Search
  • Chris Keen

Would You Adopt Military Working Dog?

If like me you never thought you would... This blog might change your mind.

When my wife Kelly first told me about adopting Amos I was really unsure. She was in the Falkland Islands and I was in Bahrain and she sent me a video of him during a walk…


I remember thinking “aww he’s cute but if we adopted him, he would probably kill us in our sleep” he was a big German Shepherd and GSD’s get enough bad press as it is, let alone coming across one that’s been trained to a military standard to bite and bring down an intruder.


So, when I arrived in the Falklands, I went to visit Amos up at the Military Working Dog section. The facilities there are amazing and the team look after all of the dogs so well, you can tell that they’re all really happy. The new kennels were opened when I was last in the Falklands about 5 years ago, so they’re still quite new. The temperature is regulated so the dogs are never too hot or too cold AND they have the radio on 24/7 so it’s nice to know that the dogs are all big fans of BFBS Radio


When you walk into the Kennels all of the dogs get quite excited to see you and they’re all spinning around, barking and jumping up the walls etc but when we approached Amos’ kennel there wasn’t a peep from him. He was just lay on his bed gazing out at us and I knew straight away then, that he would become a member of our family.

Amos has been in the Falkland Islands all of his working life and he doesn’t really know anything else apart from his job, his kennel, walks, food and his Kong (he LOVES his Kong) so first of all we had to arrange a house visit to see what he was like inside a house and how he would react.


When we got him to the house he was sniffing everything and checking the place out that was soon to become his home. The thing we found funny was that he was fascinated by the clock, the ticking of the clock! I suppose in the Kennels it’s always quite loud and he’s never really had just a ticking clock in a silent room, so he just kept sitting and staring at the clock. It was very cute! When we dropped him back off at the kennels, he cried as we left which was a good sign that he was going to be happy with us, yet heart-breaking at the same time.


So the next time we went up to collect him for a house visit, it was to trial an overnight stay which went really well! We thought that he’d be up all the time, walking around, barking etc but he wasn’t, he was just happy to be in a home! He slept all through the night until he woke us up in the morning to go out for a wee.

Because this all went amazingly well, he didn’t actually end up going back to the Kennels until he was due to fly back to the UK. He just had to go back for a few weeks before leaving so that he could get his final checks done ready to travel.


HOW COME HE CAN FLY?


I hear you screaming out (especially people who live in the Falklands and are posted there with the military) because flying dogs to and from the Falklands is a big deal!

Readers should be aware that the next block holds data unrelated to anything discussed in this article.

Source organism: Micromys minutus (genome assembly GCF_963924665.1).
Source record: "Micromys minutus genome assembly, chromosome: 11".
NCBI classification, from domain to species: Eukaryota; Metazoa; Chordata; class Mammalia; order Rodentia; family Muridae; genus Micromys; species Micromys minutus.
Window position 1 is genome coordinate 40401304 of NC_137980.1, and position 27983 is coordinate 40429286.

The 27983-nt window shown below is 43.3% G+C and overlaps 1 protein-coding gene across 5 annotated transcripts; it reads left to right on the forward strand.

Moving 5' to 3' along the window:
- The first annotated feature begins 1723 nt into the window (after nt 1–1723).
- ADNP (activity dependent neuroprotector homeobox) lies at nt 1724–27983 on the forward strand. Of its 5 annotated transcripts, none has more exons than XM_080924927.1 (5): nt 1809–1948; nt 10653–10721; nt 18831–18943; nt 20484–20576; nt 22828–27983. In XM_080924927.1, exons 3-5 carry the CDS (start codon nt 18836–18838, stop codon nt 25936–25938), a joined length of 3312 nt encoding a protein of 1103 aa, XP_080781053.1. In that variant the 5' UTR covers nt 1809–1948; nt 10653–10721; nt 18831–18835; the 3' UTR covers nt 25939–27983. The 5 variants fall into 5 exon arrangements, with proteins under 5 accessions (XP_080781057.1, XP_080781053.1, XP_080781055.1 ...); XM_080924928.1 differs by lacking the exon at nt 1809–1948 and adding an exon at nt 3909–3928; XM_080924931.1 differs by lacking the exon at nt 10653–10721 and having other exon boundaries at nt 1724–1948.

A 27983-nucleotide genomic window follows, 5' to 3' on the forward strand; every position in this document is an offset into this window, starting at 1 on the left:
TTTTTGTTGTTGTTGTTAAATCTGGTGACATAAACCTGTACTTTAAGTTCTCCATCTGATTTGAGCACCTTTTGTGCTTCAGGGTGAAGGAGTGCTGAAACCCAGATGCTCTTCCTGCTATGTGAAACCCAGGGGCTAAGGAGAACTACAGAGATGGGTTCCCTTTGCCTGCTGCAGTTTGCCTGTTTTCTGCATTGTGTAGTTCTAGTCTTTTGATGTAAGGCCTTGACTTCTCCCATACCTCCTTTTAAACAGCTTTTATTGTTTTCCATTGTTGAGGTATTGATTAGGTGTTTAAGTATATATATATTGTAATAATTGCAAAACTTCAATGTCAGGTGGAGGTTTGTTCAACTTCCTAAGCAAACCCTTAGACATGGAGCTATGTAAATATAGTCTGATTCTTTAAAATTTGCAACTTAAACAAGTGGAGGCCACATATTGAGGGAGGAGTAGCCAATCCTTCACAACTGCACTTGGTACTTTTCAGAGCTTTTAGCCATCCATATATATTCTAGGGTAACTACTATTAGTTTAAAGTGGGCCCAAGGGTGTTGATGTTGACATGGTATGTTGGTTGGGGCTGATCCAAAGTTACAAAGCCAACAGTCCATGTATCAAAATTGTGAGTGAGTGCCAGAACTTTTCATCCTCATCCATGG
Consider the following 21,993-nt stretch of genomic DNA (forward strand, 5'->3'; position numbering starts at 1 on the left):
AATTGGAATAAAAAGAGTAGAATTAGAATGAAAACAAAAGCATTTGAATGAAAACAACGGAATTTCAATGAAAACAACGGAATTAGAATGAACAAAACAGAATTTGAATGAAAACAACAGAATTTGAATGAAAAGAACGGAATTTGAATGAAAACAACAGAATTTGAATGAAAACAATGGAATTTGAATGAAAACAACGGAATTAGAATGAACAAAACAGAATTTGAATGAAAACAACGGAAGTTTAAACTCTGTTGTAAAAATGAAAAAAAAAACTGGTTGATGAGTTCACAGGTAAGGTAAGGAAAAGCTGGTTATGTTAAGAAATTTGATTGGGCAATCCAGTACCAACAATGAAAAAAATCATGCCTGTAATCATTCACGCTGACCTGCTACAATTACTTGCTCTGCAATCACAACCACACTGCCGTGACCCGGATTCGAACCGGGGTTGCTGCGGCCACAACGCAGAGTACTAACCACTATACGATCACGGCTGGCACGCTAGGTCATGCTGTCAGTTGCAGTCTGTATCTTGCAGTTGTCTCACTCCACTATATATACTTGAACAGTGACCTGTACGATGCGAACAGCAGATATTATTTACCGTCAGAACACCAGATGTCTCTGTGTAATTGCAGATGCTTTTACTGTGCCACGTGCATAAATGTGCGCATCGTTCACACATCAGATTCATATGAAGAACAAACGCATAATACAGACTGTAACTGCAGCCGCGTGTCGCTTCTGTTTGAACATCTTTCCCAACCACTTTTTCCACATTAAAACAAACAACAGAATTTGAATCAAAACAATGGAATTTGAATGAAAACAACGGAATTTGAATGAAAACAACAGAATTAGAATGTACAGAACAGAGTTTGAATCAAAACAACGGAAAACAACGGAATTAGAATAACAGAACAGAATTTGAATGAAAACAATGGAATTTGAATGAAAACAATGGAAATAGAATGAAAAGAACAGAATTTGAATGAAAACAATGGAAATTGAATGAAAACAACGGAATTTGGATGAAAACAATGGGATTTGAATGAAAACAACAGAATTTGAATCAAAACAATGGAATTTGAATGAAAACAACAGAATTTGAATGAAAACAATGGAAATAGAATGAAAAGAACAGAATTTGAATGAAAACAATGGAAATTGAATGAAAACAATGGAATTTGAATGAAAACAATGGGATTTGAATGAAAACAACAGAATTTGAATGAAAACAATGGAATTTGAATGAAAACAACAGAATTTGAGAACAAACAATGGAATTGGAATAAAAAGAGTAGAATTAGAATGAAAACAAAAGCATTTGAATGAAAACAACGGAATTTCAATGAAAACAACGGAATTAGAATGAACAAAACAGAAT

Well, it's because he was still a military dog and he didn’t officially retire until we formally adopted him back in the UK.


He flew into RAF Brize Norton where he spent a few days in the Kennels. Whilst there he had all of his vet checks for arriving back in the UK followed by an assessment to determine whether or not he was suitable to be re-homed. As expected he passed all of this with flying colours and one week later we went to pick him up.


He’s now enjoying all of his creature comforts at home with us and our other dog Poppy who is a Labrador X Husky and they are getting on really well!


So, after reading this would you adopt a military working dog?


If you would then you’re a legend because there are always dogs that need rehoming!


They’ve worked all their life and served Queen and country just like the men and women do, so to give them a loving home after their service is a lovely thing to do an I can tell you this… They know! They know you’ve rehomed them and given them a chance to enjoy their remaining years of their life in comfort.


Amos is about to turn 8 years old and he’s the most amazing, loving dog ever. He may look scary (mostly because he is a big dog with big teeth) but he’s so soft! If you have a play fight with him and his big teeth accidently catch your skin he’ll back off and come up to you for cuddles as if to say “oooh heck, I didn’t mean to catch you, are you alright”?

I never thought we’d adopt a military working dog, especially not a GSD but so far it’s been one of the best experiences of my life and I wouldn’t change it for anything. Amos is just amazing and I highly recommend doing it yourself.


There has been a lot of bad press about what happens to Military Working Dogs when they get to retirement age but from my experience the military make a conscious effort to get them rehomed and there are a number of sites and groups that help ex-military dogs make this transition. I know a lot of people who have successfully adopted them now, and the place to start if you are interested is via the Defence Animal Centre in Melton Mowbray. Their number is 01664 418668.

Good luck and I’m looking forward to seeing all of the pictures you have to share of you and your new furry friend.

0 views